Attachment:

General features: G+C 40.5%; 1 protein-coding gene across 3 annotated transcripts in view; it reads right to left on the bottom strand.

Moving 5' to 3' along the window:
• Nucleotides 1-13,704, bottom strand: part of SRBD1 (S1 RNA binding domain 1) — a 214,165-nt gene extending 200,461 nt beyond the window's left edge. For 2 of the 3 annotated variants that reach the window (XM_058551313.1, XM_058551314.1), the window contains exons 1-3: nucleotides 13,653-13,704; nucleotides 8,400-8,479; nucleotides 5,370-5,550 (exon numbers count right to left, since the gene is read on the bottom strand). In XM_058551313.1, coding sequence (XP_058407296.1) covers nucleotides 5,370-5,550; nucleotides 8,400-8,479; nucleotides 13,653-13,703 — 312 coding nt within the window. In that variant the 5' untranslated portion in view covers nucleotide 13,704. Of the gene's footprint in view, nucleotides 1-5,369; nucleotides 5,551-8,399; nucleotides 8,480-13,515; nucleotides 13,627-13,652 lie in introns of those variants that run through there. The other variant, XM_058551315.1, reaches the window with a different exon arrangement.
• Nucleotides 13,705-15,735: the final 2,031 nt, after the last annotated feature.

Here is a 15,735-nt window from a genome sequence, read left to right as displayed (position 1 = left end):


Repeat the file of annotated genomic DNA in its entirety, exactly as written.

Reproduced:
General features: G+C 40.5%; 1 protein-coding gene across 3 annotated transcripts in view; it reads right to left on the bottom strand.

Moving 5' to 3' along the window:
• Nucleotides 1-13,704, bottom strand: part of SRBD1 (S1 RNA binding domain 1) — a 214,165-nt gene extending 200,461 nt beyond the window's left edge. For 2 of the 3 annotated variants that reach the window (XM_058551313.1, XM_058551314.1), the window contains exons 1-3: nucleotides 13,653-13,704; nucleotides 8,400-8,479; nucleotides 5,370-5,550 (exon numbers count right to left, since the gene is read on the bottom strand). In XM_058551313.1, coding sequence (XP_058407296.1) covers nucleotides 5,370-5,550; nucleotides 8,400-8,479; nucleotides 13,653-13,703 — 312 coding nt within the window. In that variant the 5' untranslated portion in view covers nucleotide 13,704. Of the gene's footprint in view, nucleotides 1-5,369; nucleotides 5,551-8,399; nucleotides 8,480-13,515; nucleotides 13,627-13,652 lie in introns of those variants that run through there. The other variant, XM_058551315.1, reaches the window with a different exon arrangement.
• Nucleotides 13,705-15,735: the final 2,031 nt, after the last annotated feature.

Here is a 15,735-nt window from a genome sequence, read left to right as displayed (position 1 = left end):